On Wednesday 13th August around 25 people joined us for a heritage walking tour of Knowle West with local historian and lifelong resident Ken Jones. Ken gave a detailed account of Knowle West’s rich history, stretching all the way back to its past as a Roman settlement in the 3rd Century.
The walking tour started with the history of the Knowle West Media Centre site where there used to be a health clinic built in the early days of the NHS in 1952. It was next door to what was colloquially known as the “fever hospital.”
The tour then moved on to Inns Court. Several churches have existed over the years on the site of Holy Cross Church at Inns Court and the current church was built in 1999. Though the building is new, an old bell and font from Temple Church, which was bombed during the Second World War, reside there.
Behind the church at Inns Court Ken showed us where parts of an old manor farmhouse are still visible. The farmhouse was subsequently used as a vicarage and later to house chickens. There was also another farm situated near the current site of the bus depot. In the old farmhouse there was a secret room revealed by a levered shelf in the larder – where it is claimed that Royalists hid from Roundheads during the Civil war in the 1640s.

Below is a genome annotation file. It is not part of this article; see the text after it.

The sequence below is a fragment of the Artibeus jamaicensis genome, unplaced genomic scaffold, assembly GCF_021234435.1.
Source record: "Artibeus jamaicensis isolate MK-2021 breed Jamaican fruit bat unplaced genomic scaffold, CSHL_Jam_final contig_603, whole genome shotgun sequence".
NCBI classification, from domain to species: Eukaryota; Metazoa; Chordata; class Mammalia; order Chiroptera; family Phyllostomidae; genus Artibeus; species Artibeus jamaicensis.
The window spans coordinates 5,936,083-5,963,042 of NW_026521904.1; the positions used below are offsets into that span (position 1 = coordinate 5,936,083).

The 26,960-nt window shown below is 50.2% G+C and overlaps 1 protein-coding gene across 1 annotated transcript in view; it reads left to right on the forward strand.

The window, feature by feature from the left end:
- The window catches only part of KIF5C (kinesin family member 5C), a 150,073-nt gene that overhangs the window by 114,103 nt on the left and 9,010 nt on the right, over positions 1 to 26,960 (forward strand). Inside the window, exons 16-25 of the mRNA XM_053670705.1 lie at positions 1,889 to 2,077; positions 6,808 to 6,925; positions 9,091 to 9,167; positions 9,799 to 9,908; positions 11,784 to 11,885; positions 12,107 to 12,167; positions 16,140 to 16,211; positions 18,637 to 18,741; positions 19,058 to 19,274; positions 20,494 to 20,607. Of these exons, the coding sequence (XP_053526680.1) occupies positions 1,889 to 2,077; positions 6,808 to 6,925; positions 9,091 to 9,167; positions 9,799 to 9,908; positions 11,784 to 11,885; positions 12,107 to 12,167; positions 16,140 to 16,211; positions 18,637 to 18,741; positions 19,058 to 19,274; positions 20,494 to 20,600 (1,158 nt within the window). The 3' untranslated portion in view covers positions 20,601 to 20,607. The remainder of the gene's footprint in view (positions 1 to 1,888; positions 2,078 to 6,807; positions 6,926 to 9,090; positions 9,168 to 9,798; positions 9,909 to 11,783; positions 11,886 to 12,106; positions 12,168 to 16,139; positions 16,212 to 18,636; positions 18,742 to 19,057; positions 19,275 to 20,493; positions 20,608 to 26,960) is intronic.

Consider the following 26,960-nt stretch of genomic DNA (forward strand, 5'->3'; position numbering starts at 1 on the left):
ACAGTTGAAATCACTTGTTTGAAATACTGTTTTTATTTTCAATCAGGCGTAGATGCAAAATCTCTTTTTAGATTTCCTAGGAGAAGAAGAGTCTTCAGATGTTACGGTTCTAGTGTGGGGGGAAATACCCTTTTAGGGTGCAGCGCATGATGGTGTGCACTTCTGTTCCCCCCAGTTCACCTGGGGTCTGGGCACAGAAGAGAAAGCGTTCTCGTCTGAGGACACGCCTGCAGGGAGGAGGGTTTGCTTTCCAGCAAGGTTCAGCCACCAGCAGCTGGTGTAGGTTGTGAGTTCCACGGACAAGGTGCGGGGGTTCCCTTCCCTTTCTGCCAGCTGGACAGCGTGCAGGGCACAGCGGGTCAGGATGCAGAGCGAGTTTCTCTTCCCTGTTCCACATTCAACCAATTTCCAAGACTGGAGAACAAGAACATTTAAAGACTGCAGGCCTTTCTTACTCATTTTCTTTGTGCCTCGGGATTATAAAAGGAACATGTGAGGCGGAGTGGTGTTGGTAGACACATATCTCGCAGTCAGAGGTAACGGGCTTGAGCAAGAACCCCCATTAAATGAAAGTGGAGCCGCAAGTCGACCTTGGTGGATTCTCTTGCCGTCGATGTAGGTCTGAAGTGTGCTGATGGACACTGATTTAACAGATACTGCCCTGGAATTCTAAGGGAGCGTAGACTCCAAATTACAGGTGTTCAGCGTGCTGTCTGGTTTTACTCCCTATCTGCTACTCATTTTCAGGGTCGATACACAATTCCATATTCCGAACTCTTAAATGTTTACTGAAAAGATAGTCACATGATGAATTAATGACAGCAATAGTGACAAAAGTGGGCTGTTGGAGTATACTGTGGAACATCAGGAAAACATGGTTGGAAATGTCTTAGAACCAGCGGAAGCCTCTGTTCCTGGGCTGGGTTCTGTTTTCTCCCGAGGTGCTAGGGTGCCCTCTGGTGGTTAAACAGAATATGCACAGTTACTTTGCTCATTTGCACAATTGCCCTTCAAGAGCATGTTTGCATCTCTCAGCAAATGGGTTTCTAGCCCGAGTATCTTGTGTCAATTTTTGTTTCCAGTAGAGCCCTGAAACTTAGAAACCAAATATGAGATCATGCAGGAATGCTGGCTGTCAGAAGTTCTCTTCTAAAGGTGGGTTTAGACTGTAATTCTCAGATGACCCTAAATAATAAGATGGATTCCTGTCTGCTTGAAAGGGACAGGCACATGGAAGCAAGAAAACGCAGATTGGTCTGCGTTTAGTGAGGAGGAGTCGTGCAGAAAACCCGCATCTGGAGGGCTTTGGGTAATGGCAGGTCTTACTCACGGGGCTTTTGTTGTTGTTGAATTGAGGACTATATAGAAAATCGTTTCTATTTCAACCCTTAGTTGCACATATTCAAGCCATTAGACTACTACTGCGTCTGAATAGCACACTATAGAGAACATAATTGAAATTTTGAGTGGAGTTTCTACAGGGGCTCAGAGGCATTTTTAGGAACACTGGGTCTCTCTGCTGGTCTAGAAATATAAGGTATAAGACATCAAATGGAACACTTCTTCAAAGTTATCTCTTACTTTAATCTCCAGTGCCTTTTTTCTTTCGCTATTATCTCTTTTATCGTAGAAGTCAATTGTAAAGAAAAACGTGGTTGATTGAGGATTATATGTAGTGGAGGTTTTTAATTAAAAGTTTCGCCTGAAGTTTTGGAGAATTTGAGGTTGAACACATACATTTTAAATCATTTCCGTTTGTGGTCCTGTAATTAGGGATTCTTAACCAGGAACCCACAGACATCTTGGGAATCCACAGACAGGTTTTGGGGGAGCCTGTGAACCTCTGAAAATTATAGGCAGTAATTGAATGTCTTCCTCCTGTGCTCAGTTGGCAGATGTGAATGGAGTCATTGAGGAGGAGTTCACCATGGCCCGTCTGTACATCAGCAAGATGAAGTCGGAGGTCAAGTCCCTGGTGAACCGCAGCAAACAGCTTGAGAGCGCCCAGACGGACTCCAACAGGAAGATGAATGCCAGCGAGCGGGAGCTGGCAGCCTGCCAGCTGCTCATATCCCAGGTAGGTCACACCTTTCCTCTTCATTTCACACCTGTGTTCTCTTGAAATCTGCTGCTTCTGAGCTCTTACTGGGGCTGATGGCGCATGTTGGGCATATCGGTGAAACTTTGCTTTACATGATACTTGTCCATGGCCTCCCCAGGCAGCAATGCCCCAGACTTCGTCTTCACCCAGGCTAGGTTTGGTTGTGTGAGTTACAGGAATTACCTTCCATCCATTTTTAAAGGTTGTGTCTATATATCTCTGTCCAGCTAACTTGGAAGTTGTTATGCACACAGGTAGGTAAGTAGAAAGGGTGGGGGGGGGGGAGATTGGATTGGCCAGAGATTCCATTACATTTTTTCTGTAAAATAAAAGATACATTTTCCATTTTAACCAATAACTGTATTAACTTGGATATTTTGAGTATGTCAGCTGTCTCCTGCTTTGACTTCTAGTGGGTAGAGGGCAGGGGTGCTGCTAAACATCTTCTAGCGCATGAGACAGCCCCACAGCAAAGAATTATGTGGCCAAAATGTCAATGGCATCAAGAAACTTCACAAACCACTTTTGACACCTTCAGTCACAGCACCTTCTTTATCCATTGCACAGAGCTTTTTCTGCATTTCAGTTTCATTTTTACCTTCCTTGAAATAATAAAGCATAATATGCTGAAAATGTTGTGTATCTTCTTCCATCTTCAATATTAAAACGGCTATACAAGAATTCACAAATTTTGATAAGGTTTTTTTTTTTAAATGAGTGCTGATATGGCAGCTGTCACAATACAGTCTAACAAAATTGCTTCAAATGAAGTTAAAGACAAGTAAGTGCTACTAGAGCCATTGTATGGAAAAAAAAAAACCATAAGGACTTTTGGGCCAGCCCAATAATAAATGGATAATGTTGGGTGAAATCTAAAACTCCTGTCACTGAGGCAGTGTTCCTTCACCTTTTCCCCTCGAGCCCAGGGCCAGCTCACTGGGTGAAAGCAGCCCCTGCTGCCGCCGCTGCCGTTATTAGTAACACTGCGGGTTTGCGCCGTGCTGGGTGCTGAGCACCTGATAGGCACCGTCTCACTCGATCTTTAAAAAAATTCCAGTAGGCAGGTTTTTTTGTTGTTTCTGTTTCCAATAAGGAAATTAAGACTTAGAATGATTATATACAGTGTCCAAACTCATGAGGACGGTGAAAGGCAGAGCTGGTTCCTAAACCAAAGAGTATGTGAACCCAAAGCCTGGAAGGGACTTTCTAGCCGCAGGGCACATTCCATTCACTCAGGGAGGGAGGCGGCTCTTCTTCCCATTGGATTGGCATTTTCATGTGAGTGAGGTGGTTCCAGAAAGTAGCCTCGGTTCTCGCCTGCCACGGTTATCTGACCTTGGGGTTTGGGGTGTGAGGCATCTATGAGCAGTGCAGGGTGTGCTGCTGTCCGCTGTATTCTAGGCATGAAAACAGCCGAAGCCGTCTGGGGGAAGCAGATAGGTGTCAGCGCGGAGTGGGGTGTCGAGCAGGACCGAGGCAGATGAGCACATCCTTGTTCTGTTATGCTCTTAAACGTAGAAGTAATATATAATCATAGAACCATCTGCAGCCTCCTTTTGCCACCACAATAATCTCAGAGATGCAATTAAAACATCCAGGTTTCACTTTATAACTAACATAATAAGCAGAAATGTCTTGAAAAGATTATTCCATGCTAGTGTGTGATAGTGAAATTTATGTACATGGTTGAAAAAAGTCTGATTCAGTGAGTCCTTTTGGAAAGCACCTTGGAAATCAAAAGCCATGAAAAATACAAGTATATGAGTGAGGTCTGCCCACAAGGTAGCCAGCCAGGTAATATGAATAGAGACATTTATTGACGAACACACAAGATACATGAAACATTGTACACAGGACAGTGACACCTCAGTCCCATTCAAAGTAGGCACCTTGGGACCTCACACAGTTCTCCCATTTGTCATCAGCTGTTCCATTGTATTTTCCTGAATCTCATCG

The tour then visited Filwood Broadway where you can see a series of purpose built buildings from the 1950s, including Filwood Library, Filwood Social Club, and the swimming pool which closed in 2008. The old cinema that was first opened in 1938 is also on Filwood Broadway – some of the seats from which can now be found at the MShed museum.
Ken provided a comprehensive and, at times, surprising journey through the history of the area. He explained that “Knowle West” was invented as a postal address by the Post Office in the 1930s and the area’s official name is Filwood Park. “There’s no such place as Knowle West,” commented Ted, who is the caretaker at Holy Cross Church.
Participants found the walking tour very interesting and were interested in attending similar events in the future to hear more of Ken’s unrivalled local knowledge.
Thanks to Bristol Museums, Galleries & Archives for working with us to organise the walk as part of their summer programme.